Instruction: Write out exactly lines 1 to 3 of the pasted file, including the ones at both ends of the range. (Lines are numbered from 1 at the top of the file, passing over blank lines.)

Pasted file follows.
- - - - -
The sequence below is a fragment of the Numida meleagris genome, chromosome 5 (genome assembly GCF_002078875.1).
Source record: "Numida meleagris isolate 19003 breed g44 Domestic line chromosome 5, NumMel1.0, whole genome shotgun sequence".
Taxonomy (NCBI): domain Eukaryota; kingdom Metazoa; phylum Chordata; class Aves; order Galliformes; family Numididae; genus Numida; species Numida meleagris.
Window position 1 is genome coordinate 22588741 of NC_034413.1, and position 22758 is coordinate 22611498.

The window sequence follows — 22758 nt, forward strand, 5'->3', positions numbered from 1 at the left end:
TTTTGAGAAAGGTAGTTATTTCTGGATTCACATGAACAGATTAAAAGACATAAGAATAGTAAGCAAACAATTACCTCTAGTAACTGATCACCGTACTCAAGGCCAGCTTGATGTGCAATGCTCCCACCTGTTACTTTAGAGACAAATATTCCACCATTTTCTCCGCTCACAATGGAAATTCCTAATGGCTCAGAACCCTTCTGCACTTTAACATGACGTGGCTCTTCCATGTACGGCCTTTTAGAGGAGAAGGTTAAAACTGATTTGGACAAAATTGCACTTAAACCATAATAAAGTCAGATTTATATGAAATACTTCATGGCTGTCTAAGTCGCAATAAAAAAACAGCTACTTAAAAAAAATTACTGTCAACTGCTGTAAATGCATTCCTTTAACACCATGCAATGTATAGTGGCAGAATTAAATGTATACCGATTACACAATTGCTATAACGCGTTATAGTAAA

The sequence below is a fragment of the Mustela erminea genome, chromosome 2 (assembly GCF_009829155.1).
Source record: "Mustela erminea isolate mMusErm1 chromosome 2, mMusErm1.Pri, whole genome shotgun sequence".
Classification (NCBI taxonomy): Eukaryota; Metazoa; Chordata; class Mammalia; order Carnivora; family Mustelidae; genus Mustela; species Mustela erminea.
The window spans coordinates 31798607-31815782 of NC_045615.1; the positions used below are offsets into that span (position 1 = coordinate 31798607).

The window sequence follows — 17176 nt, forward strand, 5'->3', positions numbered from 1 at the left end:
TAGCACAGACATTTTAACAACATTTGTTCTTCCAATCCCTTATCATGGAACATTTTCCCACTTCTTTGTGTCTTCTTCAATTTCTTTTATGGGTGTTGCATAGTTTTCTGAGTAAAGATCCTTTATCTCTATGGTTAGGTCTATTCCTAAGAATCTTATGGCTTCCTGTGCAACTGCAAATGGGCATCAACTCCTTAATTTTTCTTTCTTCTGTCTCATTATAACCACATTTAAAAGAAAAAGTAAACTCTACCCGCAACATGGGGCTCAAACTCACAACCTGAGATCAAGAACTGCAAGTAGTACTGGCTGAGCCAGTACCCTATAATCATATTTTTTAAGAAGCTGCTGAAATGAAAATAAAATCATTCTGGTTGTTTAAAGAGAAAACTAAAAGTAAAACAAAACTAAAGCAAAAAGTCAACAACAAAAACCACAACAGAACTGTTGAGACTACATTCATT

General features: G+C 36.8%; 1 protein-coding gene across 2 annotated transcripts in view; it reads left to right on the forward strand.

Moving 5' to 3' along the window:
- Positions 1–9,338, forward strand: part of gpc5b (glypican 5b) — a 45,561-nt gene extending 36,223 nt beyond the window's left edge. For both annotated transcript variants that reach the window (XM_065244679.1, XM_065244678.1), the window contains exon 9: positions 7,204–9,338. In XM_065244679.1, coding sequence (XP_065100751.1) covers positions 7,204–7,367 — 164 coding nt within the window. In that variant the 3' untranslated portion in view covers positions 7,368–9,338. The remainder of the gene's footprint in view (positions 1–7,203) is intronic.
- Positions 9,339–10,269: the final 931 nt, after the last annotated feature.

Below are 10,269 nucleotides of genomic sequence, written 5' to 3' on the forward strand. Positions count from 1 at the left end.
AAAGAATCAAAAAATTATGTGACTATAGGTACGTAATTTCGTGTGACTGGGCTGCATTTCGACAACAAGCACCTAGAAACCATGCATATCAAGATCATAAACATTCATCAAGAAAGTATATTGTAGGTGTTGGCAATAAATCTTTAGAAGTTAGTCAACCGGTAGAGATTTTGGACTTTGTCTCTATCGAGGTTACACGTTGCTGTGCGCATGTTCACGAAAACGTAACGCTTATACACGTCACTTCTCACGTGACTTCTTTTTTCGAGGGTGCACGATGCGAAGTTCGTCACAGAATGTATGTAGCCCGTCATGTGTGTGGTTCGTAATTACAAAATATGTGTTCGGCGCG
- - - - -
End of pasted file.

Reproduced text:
The sequence below is a fragment of the Numida meleagris genome, chromosome 5 (genome assembly GCF_002078875.1).
Source record: "Numida meleagris isolate 19003 breed g44 Domestic line chromosome 5, NumMel1.0, whole genome shotgun sequence".
Taxonomy (NCBI): domain Eukaryota; kingdom Metazoa; phylum Chordata; class Aves; order Galliformes; family Numididae; genus Numida; species Numida meleagris.